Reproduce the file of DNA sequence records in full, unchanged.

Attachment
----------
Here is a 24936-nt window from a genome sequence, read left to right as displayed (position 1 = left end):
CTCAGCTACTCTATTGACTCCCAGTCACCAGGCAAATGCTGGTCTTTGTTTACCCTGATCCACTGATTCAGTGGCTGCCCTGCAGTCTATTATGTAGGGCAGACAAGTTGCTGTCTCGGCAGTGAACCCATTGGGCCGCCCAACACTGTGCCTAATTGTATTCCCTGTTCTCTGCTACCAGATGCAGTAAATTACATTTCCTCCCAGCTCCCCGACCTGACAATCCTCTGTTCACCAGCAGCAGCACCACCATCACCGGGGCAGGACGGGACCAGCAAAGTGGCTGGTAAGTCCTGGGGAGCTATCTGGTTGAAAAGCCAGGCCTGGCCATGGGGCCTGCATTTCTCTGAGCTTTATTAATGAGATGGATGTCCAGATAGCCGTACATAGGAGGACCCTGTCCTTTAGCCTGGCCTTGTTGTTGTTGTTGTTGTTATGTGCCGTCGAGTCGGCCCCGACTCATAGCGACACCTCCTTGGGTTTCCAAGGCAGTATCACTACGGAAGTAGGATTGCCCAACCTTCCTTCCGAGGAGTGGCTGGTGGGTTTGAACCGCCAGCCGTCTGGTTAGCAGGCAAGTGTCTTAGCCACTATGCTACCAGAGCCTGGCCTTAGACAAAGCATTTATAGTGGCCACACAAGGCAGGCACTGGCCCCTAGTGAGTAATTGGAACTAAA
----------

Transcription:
Here is a 24936-nt window from a genome sequence, read left to right as displayed (position 1 = left end):
CTCAGCTACTCTATTGACTCCCAGTCACCAGGCAAATGCTGGTCTTTGTTTACCCTGATCCACTGATTCAGTGGCTGCCCTGCAGTCTATTATGTAGGGCAGACAAGTTGCTGTCTCGGCAGTGAACCCATTGGGCCGCCCAACACTGTGCCTAATTGTATTCCCTGTTCTCTGCTACCAGATGCAGTAAATTACATTTCCTCCCAGCTCCCCGACCTGACAATCCTCTGTTCACCAGCAGCAGCACCACCATCACCGGGGCAGGACGGGACCAGCAAAGTGGCTGGTAAGTCCTGGGGAGCTATCTGGTTGAAAAGCCAGGCCTGGCCATGGGGCCTGCATTTCTCTGAGCTTTATTAATGAGATGGATGTCCAGATAGCCGTACATAGGAGGACCCTGTCCTTTAGCCTGGCCTTGTTGTTGTTGTTGTTGTTATGTGCCGTCGAGTCGGCCCCGACTCATAGCGACACCTCCTTGGGTTTCCAAGGCAGTATCACTACGGAAGTAGGATTGCCCAACCTTCCTTCCGAGGAGTGGCTGGTGGGTTTGAACCGCCAGCCGTCTGGTTAGCAGGCAAGTGTCTTAGCCACTATGCTACCAGAGCCTGGCCTTAGACAAAGCATTTATAGTGGCCACACAAGGCAGGCACTGGCCCCTAGTGAGTAATTGGAACTAAA